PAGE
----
Does this mean I’ll need to change my twitter handle?

For the first time in a long time, I’m nervous.

Stepping in front of a classroom for the first time nine years ago didn’t frighten me. My teacher training at Illinois State prepared me for that.

Stepping foot on the Harvard Ed School campus as a student this year didn’t worry me. Learning as a teacher and student at Science Leadership for four years prepared me for that.

Next year is a bit different.

I’m going west (young man) to Boulder, CO where I’ll be one of the newest doctoral students at the University of Colorado – Boulder in their Educational Foundations Policy and Practice Ph.D. program.

While everything up to this point prepared me to complete the application and ostensibly to complete the program, joining the program also means stepping out of my depth.

Under the G.I. Bill, my grandfather completed his master’s degree when he left the army decades ago, and my mom completed hers a couple years ago. Making the move to complete my M.Ed. this year meant following in their footsteps. It was learning from the lead of two of the most impactful role models I’ve ever had. I wasn’t encouraged by the fact teachers around me had completed their master’s. It was that this was something my family has done. We do this.

The doctorate lives in a different space in my head. While I’ve encountered and befriended countless Ph.D’s, it’s not something my family has done. I didn’t realize, until I received my admission notice and was faced with the decision, how much my family and lineage weigh on my perception of what I can (and should) do.

I’m going.

In the end, it came down the chance to study a topic about which I’m passionate at a world-class institution dedicated to interdisciplinary studies with a social justice bent versus moving safely in the spaces I know.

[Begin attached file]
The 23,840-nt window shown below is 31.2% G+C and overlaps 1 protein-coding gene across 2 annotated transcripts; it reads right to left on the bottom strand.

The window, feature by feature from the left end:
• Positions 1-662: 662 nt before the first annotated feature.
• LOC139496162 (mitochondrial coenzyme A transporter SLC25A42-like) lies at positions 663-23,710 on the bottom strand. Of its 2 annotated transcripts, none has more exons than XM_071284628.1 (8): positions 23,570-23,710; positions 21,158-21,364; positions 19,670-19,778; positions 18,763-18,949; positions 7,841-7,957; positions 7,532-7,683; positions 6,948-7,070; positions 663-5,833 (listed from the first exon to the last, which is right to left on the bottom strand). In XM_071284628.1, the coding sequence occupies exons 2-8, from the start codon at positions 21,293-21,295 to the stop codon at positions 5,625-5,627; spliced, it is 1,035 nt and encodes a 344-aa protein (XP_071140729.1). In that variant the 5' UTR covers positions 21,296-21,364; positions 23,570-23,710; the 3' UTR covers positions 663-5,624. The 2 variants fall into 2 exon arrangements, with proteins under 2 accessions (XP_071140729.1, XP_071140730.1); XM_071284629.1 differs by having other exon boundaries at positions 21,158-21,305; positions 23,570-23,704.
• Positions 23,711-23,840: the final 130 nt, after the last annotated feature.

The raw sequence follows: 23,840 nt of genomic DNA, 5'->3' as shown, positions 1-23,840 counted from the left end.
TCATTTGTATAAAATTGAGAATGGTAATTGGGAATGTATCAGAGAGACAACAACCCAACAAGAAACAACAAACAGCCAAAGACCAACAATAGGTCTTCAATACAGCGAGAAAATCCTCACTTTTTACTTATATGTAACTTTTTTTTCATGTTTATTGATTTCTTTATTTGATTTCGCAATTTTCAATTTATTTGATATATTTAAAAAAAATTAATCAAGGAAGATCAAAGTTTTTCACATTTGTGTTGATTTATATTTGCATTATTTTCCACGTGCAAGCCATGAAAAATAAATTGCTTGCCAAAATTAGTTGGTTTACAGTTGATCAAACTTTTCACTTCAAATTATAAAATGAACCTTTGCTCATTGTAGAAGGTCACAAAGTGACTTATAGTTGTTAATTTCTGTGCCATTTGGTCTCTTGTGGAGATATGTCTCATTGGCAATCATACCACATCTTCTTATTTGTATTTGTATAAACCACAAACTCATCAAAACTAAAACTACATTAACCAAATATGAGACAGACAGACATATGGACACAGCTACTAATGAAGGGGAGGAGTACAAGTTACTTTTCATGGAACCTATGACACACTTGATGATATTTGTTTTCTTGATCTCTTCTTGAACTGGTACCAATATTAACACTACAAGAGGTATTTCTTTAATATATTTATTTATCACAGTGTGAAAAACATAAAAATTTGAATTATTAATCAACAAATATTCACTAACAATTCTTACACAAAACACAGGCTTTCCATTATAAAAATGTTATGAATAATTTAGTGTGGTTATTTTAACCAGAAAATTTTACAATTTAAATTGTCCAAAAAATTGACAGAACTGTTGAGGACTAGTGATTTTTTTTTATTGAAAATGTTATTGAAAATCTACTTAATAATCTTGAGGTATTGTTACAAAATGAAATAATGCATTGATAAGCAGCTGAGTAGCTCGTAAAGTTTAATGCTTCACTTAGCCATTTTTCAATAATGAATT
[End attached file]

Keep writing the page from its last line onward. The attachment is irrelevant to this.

Part of me is scared.

I could fail. I’ve no family history toward which I can nod and say, “This is something we do.”

I’m moving halfway across the country. I’m committing to the formal life of a student. I’m saying this is the work to which I am dedicating my life for the next few years. Pieces of it feel more selfish than teaching. Most of it is much less immediate than the daily workings of the classroom. But it’s something about which I’m curious and something I know to be important. It’s a chance to make a difference in a different way.

Because of this – and because it’s important to lean in to the things that scare us – I’m going.

And, I guess, if you keep reading, you’re going too.

10 thoughts on “Does this mean I’ll need to change my twitter handle?

  1. Congratulations, Zac! What an exciting journey your life is turning out to be – and I’m glad you’re still sharing it with us! It’s ok to be scared – that’s sometimes when the most impactful growth occurs. Maybe the girls and I can come out and visit you. You do ski, right? If not, add it to your list of things to learn! I know this great instructor. 😀

  2. Welcome to CU, Zac. You can’t get here soon enough!

    Sense the challenge, not the fear of failure. The environment here at CU is too supportive for fear, and everyone from Dean Shepard on down recognizes the investment you’re putting into the program and the investment we’re putting in you, and for that reason we don’t want you — or will let you — fail. And that includes me. As happy as I am for you, I’m selfishly happy for myself, as I know having you around will push me in some ways that need pushing.
    You may have a different set of assignments, but in my Multicultural Ed class (required of all 2nd year students) we wrote an autobiographical/sociohistorical essay examining our family and the various circumstances (including policies, privileges, disadvantages, etc.) that shaped our educational path. Something tells me you’ll enjoy that assignment, and enjoy hearing about the stories of your classmates. I sure did.

  3. Congrats Zac!! You’re made for this… You will need to learn to ski if you don’t already. And you’ll probably need to get a dog. Both my nephews went to CU and are now living in Denver (well, one lives in”Stapletopia”) if you need contacts in the area.

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